So does the next bit. “We, my friends and I in Likud, we will vehemently oppose the establishment of this dangerous government of fraud and surrender,” Netanyahu thundered.
But he was also prepared to accept at least temporary defeat. “And if, God forbid, it is established, we will bring it down very quickly.”
As of now, though, there are no signs of any widespread plan to physically obstruct the transfer of power this weekend. But even if Israel is saved the spectacle of a Capitol Hill-like insurrection, the resilience of its democracy has been sorely tested in the latter years of the Netanyahu era, and like in the US, its core institutions have had to fight back and safeguard basic principles.
It looks like Netanyahu, unless he persuades a surprise defector, will leave office next week, peacefully but without the semblance of grace. The sight of a second populist leader being forced to leave office following a hard-fought election (in Israel’s case, following four consecutive elections) within the space of six months should be instructive.
What the current wave of populist leaders around the world share in common is their populist rhetoric of “us” — the “people” versus “the establishment” — the “elitist traitors” and their “foreign” supporters. They also share an instinctive capability to identify the phobias and the resentments of their base, and are adept at stoking them — building angry coalitions of fear, of loss of privilege and disenfranchisement.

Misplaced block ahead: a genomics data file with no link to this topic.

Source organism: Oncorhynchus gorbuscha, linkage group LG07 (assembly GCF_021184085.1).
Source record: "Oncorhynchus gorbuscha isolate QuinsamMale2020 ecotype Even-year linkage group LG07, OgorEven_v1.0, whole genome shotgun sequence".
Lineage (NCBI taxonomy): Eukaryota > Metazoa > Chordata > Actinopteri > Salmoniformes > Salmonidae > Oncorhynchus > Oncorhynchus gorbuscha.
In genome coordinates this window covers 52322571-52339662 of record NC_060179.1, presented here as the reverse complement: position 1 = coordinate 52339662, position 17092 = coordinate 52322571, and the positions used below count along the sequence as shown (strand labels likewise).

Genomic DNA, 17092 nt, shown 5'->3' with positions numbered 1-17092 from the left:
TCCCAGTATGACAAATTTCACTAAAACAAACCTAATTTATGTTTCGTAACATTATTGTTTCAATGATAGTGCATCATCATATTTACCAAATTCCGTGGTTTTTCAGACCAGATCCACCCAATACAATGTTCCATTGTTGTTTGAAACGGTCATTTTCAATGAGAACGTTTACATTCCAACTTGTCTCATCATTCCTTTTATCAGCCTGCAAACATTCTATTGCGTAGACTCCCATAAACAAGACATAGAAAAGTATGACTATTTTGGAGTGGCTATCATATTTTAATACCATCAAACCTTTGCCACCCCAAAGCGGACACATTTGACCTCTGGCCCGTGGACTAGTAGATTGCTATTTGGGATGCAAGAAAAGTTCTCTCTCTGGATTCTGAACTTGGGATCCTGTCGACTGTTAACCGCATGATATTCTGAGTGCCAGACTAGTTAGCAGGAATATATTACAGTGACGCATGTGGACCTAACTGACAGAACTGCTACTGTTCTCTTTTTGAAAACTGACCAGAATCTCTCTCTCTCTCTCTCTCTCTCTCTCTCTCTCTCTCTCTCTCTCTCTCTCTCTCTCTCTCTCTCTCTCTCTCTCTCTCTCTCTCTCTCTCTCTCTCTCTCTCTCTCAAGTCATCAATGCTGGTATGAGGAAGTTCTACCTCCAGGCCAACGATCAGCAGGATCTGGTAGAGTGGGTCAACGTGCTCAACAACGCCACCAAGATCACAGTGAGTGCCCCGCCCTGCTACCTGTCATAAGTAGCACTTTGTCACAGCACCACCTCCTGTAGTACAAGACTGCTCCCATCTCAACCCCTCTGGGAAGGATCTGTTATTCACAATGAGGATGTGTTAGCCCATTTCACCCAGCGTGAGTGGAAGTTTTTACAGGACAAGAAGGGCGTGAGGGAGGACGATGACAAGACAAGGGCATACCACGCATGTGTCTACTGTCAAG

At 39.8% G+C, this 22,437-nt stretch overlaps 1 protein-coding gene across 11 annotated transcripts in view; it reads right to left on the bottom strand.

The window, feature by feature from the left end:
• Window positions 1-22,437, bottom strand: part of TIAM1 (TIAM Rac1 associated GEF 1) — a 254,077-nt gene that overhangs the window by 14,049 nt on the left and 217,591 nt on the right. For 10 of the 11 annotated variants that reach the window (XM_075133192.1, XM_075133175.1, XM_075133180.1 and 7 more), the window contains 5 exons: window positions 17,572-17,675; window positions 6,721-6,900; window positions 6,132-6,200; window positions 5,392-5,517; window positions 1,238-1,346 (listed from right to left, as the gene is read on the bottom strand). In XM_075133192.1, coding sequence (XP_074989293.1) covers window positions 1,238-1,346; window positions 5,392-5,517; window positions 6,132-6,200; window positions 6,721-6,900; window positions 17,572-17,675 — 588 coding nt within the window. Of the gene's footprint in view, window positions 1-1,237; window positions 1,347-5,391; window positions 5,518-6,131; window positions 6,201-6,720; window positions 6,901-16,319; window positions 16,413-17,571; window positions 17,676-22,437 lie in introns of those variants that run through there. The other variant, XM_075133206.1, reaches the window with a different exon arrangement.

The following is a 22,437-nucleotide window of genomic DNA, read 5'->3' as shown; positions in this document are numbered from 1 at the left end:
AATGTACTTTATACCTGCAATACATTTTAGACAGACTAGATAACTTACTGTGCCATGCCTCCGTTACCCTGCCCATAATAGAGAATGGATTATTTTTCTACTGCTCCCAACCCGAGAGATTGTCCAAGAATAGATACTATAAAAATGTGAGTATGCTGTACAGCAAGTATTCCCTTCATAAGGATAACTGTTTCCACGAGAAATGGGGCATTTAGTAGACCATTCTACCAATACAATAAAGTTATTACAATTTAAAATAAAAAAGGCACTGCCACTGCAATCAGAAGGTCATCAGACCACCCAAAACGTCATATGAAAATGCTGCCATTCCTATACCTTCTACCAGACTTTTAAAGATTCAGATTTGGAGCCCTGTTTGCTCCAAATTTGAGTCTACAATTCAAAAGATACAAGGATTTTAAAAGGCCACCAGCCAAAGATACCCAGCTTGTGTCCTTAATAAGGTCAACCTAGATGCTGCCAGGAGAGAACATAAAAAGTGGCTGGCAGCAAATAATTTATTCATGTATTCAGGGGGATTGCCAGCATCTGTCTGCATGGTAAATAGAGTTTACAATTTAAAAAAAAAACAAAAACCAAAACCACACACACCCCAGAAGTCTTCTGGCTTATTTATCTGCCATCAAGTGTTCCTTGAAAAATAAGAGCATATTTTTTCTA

Beyond that, however, every populist is different.
For Netanyahu, populism is just a tool to be used for electoral purposes. Behind it, though, there’s a sophisticated and deeply thought-out strategy.
But his strategy for perpetuating his hold on power has ultimately failed, as did Trump’s populism, because it didn’t take into account the resilience of Israel’s democracy-guarding institutions — the legal establishment, the media and the electoral system. He tried to subvert each of these and was only partially successful.
In Israel and in the US, the institutions persevered, outlasted populist leaders and helped bring about their downfall. But the resilience of these institutions cannot be taken for granted — they require strengthening now that the threat has passed, perhaps only temporarily.